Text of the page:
How do you hit soil?

Sky Ball Paint was a devil's saint and his eyes were fiery red.

Good men have tried this horse to ride but all of them are dead.

Don't mean to brag but I rode this nag 'til his blood began to boil.

Then hit the ground and ate three pounds of good old fashioned soil.

This was the song they sang at my favorite summer camp when anyone came off a horse. It was once sung in my honor when I was bucked off a horse whose name I can no longer remember. They would have sung it in my honor again today because I came off my horse Gracie during my lesson.

There are a lot of reasons (excuses) I can come up with for why I came off today. I'm learning to ride in a new saddle that has changed my balance (true), my horse didn't feel like working (true), so she crow-hopped in protest (true) and in the new saddle I couldn't keep my balance (true). Thank God for the soft footing in the arena because the only thing I injured today was my pride. 

I swore by heck I'd break his neck for the jolt he gave my pride.

So I swung my noose 'round the old cayuse and once more took a ride.

I looked around and soon I found his head where his tail should be.

I said, said I, he's either shy or he just don't care for me. 

This is not the first time I've come off Gracie. I fell off of her when she spooked within two months of getting her over nine years ago. I was really injured then  - I fractured the transverse process of two of my vertebrae and couldn't ride for three months. I've also fallen off due to a poorly fitting saddle that liked to slide to the left or right when on a long trail ride. (Side note - please always have a professional saddle fitter check your saddle. Trainers and friends are not always qualified to give advice in this area.)

Perhaps it's the wisdom of my "old age" (okay, I'm not that old) or the natural horsemanship principles I follow, but I did not get mad at Gracie for crow hopping. When something like this happens, I tend to think, "That was interesting." So instead of blaming my horse, I think about all the things that led to this. So here goes:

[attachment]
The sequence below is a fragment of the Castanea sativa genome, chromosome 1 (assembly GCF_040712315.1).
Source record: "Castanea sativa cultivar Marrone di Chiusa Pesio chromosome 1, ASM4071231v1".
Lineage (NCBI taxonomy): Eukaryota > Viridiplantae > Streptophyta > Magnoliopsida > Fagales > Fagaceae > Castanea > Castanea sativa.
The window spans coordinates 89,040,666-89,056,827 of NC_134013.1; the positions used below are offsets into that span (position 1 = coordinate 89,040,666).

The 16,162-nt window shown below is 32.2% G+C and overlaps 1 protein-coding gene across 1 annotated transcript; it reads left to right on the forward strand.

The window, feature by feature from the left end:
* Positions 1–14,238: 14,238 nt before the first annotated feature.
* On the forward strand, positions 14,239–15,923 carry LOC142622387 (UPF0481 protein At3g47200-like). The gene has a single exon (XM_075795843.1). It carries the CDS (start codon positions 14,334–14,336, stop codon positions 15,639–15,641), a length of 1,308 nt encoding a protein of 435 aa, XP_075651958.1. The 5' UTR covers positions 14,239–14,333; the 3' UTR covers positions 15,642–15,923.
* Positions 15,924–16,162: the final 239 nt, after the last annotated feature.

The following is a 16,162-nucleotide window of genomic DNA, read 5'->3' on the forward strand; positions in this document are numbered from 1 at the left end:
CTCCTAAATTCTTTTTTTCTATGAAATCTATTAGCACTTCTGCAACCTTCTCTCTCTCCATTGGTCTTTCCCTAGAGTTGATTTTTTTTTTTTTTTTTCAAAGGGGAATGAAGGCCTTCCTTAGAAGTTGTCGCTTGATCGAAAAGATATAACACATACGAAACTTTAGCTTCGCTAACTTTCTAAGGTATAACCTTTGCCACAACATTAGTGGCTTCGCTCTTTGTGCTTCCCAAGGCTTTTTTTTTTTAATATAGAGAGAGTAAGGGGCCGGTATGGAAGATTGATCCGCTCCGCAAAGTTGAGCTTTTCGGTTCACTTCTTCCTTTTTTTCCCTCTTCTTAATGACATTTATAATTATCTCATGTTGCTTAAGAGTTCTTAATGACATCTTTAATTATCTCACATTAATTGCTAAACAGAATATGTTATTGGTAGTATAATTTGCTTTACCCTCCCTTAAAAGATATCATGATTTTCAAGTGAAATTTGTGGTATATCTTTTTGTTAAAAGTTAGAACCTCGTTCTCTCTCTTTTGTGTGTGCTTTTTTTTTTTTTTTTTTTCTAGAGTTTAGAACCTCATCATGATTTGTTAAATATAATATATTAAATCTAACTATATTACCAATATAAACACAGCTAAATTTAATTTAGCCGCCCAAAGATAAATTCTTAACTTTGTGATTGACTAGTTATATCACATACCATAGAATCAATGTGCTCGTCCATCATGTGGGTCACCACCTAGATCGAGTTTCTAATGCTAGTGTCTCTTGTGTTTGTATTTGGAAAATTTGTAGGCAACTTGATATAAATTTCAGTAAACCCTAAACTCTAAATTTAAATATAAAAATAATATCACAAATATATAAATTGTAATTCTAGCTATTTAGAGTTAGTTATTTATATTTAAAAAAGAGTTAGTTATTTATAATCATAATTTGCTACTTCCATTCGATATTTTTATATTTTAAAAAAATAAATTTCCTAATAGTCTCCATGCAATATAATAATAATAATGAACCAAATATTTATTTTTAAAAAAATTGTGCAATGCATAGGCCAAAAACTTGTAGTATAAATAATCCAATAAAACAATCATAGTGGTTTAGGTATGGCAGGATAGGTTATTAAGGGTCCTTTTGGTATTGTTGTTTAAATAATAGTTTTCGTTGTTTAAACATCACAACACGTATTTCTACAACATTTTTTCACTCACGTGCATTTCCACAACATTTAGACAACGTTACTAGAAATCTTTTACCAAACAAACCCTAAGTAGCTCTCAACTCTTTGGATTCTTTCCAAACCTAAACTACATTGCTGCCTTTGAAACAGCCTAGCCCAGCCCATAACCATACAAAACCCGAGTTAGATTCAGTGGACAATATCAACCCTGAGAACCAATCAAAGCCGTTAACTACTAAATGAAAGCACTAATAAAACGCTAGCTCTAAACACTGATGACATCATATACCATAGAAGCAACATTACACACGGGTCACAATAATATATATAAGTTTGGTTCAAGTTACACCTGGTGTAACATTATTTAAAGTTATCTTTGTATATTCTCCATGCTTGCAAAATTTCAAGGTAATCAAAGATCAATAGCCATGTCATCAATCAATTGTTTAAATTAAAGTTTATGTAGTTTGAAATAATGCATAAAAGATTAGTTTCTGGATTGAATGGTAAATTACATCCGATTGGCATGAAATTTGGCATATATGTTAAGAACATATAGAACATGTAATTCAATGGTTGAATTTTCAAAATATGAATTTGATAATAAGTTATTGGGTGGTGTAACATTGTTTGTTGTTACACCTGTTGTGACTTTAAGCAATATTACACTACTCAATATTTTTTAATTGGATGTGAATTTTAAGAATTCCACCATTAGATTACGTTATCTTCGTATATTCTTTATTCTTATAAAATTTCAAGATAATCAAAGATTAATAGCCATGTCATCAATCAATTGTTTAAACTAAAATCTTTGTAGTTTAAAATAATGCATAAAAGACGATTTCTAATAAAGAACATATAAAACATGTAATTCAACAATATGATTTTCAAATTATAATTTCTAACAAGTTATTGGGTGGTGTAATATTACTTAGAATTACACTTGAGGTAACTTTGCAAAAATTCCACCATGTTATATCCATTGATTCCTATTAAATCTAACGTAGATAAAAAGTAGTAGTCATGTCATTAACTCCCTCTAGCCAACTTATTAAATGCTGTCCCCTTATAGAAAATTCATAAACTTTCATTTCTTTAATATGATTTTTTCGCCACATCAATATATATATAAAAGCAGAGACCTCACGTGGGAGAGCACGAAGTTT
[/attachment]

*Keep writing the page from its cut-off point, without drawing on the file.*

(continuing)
1) My horse is out of shape. 

2) I have not put in the time required to get her in shape.

3) I have not put in the time required to get used to my new saddle.

4) I have not been riding consistently in a very long time.

5) I let other priorities dictate how often I get to the barn.

6) When I get to the barn I don't like to work hard because this is my leisure time and leisure time is supposed to be...leisurely? 

You get the point. I have no one to blame but myself. Gracie is boarded at a Dressage barn, and we're surrounded by horses and riders that work really hard on a consistent basis to constantly improve their skills. Honestly, it's pretty intimidating. So instead of showing up consistently and improving my skills, I fail to show up and end up failing myself and my horse. 

So now that I've acknowledged that I am actually the problem, what's next? Well, obviously, I have to recommit to making Gracie a priority. I need to find every excuse to get out to the barn instead of every excuse not to. I have to get back in that saddle, and get back in it often.

Let me ask you this: How do you hit soil? What happens in your life when you realize that you are the problem, obstacle, road block? Do you blame others, or blow it off like it's not a big deal? Ask yourself how you're responsible for the things that happen in your life and how you can change to improve things. After all, the only person you can really change is you. 

I, for one, plan on dusting myself off and getting back in that saddle.

Kristen Hall